I actually I think more us stressing out about raising the capital revenue we talked to. It's interesting, Gary brought about our meetup and all that we're able to meet a lot of people that we knew from previous but also new people that were part of our meetup that because we educate them on what we're doing, they were ready. I mean, it was funny who they were like, are we have a deal, we got to raise this capital, I would say more cases than not it really fell into place for us where we the money was able to be raised in a short time. You know, we have you know, of course, a lot of people I think what really was our stumbling block that everybody runs into his everything. Yes, yes, yes, I'm gonna invest in you. But we have to actually get to the point where we got it officially done where we knew that they had money on the line, you know, where we had it in the bank more or less. So we, we took the time to set up a date and a local Panera Bread, we just picked the Panera Bread. And we basically set up every half an hour where each investor that we're going to bust those myths came down sat with us, and we got the either doing it during that kind of a talk, you know, we sat down, figured it out was very pointed about it, and then worked through the crowd that we had, and pretty much by the time we're done, we had the cash we needed plus it looking back, it fell into place at the time, it felt very stressful, very scary, very unsure. But I think because of the whole meetup and really them seeing the property from pictures to the problems we had to the due diligence we did, they kind of made them fully aware of our deal. And it made it very kind of simplistic at that point. And I think they would refer


Brian Briscoe 18:04

to the story too. I mean, you know, they they're, they're walking through the year, you're walking them through the process the whole time is educational, and, you know, they're part of the story. And one thing also impressive is, you know, I think in this this age of you know, zooming technology that, you know, these were sounds like mostly face to face people, you know, people that you know, well that invested with you, you know, and not the you know, I got one phone call, so I can call it a 506 b type investors.


Gary Von Bortel 18:34

Yeah, all of our investors are, you know, within, you know, 20 minutes drive, so it was, you know, very nice because they're all they're all close to us. And, you know, we did a lot of work to try to, you know, we put together a marketing package, we put together a little YouTube video, we put together you know, little business cards, but just a link to all the information. So it was easy for people to go home and, you know, digest the information at their own on their own time if they wanted to. And, you know, just by being open about everything. And, you know, we actually took two of the investors that we weren't taking anybody that wanted to, but we took a couple of them out to the property to see it beforehand. They wanted to walk through, you know, being evaluated, we were like, I don't know if we really want to do that. But yeah, we were open book. Yeah, we did. And they were actually very, very positive about it, you know, as, as far as seeing the units that we were able to show them and the work that needed to be done, you know, it helped, you know, it really helped to instill confidence and that, you know, we were, you know, an open book basically and, you know, all cards on the table as far as what we needed to do to the building and you know, how we were going to deliver.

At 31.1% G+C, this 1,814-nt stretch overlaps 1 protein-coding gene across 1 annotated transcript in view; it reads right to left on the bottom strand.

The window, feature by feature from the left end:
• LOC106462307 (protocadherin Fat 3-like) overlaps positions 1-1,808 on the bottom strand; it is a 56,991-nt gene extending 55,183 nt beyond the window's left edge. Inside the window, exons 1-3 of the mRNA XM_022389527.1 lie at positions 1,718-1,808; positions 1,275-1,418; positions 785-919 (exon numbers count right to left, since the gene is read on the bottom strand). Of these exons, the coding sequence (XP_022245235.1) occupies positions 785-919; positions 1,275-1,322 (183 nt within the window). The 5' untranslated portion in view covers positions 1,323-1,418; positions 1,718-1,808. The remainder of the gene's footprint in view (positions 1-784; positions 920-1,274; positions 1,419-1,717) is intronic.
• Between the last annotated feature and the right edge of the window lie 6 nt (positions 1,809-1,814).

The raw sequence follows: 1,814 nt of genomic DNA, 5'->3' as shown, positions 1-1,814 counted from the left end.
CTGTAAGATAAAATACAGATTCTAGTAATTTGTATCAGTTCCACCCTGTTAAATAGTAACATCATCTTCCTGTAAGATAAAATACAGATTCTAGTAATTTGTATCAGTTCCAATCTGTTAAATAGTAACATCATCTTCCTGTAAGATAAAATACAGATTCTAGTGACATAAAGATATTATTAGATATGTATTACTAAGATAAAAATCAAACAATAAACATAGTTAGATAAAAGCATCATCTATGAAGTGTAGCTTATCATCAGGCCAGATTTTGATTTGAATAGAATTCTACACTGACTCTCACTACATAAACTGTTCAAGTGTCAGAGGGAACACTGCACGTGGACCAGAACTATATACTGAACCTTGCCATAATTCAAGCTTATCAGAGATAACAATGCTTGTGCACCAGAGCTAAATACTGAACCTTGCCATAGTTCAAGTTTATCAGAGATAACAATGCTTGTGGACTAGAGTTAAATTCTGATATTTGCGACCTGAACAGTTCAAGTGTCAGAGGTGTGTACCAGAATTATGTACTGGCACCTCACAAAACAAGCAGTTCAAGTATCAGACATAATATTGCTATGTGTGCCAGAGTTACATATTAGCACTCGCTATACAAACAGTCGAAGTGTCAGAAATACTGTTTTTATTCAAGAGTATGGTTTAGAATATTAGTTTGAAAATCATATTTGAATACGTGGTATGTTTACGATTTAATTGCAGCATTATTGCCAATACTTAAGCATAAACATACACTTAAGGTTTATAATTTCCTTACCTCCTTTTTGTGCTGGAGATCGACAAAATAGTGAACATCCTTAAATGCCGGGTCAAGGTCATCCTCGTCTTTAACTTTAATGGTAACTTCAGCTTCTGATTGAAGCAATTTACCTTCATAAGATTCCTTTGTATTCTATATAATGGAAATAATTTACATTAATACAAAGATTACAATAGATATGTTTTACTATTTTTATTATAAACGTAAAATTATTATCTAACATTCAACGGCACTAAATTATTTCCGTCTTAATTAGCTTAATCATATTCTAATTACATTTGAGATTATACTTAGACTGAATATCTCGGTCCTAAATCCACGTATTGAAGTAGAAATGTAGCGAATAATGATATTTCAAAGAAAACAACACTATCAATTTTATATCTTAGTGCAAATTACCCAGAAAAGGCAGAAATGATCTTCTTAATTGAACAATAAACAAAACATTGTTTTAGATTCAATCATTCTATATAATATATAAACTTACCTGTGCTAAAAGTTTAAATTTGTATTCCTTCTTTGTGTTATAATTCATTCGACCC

Brian Briscoe 19:39

Your last point made me smile, you know, a lot of the value add properties or value add because they don't look pretty, you know, upfront, you know, they, they need a lot of work, you know, and we had one of our LPs, one of our passive investors who is driving through the city of the property that he invested in And stop, took a picture texted me and he's like, wow, this place looks kind of like yeah, we bought it we were putting a million million and a half into this property to fix it up it doesn't look pretty now just wait two years it will you know type stuff but yeah that that comment made me smile, you know, it's a value add you know, and a lot of the value ads are rough around the edges when you buy them. So, you know, may not be the best. Best for the the marketing packages, you know. So you find you find that one angle, right, you find the one angle where they look really really sharp. But so I love how you guys did that I love I love the way you guys raised the money you're very curated relationships with people who've been showing up to your meetups. And and now you got to presidents in three cities. So you know, hopefully you can you can you know, 3x the amount of money that you can raise easily on on the next couple of deals. But so we talked about finding the deal raising the capital, we talked a little bit about, you know, do due diligence. Were there any big hitches you know, with the closing?


Gary Von Bortel 21:06

Yes. I want to start. I'll take the easy one and gentle, gentle take. So we closed it, you know, we we, this is all around the Christmas time, the holiday season time, right. So, of course, you know, the banks go on holiday, and it's tough to get off of anybody. So it was kind of a nail biter, because you're under a certain timeframe to get the closing done. And the the bank hadn't even dispatched the appraisal company. And we were, you know, you know, very short time from closing. And they were telling us, you know, they needed to fly somebody out from California, and it was gonna cost us X amount of money. And so, you know, we won that battle, it's like, well, this is not new guys, we're just appraisers in the area, just, you know, use one. But we did make the closing but doing this around the holiday season, I would try to avoid next time,


Brian Briscoe 22:03